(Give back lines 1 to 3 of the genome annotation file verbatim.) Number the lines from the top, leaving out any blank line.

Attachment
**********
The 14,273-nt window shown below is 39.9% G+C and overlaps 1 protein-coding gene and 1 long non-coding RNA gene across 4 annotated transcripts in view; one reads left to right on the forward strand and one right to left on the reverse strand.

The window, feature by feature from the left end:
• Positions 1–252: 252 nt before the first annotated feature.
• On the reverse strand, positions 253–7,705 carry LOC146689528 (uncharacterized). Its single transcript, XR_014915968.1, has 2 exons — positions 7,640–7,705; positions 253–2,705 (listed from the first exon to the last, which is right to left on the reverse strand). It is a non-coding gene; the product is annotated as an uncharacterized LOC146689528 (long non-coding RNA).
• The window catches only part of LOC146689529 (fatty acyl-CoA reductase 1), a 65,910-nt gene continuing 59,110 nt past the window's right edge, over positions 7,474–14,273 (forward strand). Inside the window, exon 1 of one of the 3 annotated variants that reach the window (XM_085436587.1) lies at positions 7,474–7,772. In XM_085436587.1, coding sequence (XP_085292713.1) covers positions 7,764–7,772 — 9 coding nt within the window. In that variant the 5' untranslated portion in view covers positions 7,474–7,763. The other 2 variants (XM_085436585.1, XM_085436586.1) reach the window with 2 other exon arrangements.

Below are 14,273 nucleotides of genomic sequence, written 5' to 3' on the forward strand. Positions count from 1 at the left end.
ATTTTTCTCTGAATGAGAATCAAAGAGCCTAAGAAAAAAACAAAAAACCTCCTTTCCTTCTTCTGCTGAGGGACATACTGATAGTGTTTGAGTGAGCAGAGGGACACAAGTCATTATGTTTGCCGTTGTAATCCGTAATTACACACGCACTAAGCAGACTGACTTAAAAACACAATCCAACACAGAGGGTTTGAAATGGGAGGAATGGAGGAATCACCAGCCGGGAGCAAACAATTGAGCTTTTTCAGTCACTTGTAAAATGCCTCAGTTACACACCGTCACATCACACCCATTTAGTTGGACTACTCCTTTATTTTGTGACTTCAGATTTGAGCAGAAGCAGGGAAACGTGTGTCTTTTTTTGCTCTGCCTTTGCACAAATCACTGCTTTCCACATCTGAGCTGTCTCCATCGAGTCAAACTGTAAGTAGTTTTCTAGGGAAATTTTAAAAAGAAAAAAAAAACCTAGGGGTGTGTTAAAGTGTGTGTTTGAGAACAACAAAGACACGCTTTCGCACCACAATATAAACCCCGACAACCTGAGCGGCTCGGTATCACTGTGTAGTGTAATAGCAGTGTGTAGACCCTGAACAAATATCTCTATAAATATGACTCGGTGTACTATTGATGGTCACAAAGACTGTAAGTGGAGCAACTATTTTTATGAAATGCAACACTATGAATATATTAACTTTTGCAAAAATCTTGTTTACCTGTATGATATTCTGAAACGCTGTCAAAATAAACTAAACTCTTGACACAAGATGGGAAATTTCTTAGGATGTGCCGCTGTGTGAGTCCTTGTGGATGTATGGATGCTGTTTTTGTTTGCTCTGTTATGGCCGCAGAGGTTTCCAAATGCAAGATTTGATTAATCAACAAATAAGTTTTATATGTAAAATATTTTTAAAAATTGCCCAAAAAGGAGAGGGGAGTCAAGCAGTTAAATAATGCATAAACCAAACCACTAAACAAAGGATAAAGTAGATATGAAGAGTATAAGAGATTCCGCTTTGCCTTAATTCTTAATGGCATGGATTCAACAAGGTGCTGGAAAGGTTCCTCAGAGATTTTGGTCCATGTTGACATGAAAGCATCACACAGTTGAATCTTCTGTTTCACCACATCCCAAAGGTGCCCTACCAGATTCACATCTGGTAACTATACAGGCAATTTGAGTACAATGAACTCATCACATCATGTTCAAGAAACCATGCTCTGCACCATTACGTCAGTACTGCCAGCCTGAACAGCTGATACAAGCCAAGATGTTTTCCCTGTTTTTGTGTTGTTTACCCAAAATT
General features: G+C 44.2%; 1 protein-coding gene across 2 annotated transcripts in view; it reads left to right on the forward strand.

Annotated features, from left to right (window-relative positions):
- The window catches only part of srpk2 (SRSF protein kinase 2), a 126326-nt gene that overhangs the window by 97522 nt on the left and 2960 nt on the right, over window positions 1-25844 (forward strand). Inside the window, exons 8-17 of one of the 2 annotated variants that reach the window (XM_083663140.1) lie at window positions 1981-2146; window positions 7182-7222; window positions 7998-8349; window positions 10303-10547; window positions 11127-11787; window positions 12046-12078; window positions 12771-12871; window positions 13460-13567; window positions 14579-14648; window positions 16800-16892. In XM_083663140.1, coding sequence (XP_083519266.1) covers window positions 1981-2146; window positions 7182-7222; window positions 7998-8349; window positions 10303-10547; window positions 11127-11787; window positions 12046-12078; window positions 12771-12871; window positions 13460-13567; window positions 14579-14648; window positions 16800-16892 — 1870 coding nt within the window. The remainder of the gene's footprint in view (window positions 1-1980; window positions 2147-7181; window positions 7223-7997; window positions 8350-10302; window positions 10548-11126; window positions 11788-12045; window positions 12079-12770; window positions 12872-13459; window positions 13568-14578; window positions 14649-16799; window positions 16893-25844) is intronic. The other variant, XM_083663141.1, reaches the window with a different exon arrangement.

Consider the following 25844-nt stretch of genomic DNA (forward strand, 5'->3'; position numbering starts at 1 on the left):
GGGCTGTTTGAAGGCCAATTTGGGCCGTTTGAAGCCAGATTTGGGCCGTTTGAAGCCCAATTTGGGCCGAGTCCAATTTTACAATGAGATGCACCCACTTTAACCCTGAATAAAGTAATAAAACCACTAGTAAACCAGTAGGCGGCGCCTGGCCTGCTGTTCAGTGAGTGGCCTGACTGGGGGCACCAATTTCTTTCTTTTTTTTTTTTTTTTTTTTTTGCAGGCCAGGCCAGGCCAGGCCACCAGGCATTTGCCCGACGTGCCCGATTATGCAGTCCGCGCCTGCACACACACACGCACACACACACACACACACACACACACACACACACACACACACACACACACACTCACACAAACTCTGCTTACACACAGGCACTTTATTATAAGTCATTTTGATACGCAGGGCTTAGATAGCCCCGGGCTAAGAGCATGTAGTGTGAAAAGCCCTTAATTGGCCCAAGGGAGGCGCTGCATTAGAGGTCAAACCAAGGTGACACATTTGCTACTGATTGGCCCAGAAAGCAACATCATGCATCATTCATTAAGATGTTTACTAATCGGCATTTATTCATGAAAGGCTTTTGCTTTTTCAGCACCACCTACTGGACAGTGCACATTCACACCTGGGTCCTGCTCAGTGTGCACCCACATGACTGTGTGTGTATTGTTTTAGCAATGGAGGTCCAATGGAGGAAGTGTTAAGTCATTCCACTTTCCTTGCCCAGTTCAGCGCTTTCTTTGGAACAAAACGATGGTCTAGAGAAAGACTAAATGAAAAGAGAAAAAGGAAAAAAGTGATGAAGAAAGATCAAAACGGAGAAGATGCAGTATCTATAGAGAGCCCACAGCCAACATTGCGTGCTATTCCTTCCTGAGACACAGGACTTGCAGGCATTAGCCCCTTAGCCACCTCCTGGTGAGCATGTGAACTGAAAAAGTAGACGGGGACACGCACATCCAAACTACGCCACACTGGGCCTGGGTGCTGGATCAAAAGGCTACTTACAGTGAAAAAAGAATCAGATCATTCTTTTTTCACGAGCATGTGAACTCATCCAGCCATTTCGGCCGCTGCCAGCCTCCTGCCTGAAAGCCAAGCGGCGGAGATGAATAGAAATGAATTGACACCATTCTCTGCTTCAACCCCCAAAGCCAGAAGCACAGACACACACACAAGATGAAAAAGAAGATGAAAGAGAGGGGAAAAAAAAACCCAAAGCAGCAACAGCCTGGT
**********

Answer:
The 14,273-nt window shown below is 39.9% G+C and overlaps 1 protein-coding gene and 1 long non-coding RNA gene across 4 annotated transcripts in view; one reads left to right on the forward strand and one right to left on the reverse strand.

The window, feature by feature from the left end:
• Positions 1–252: 252 nt before the first annotated feature.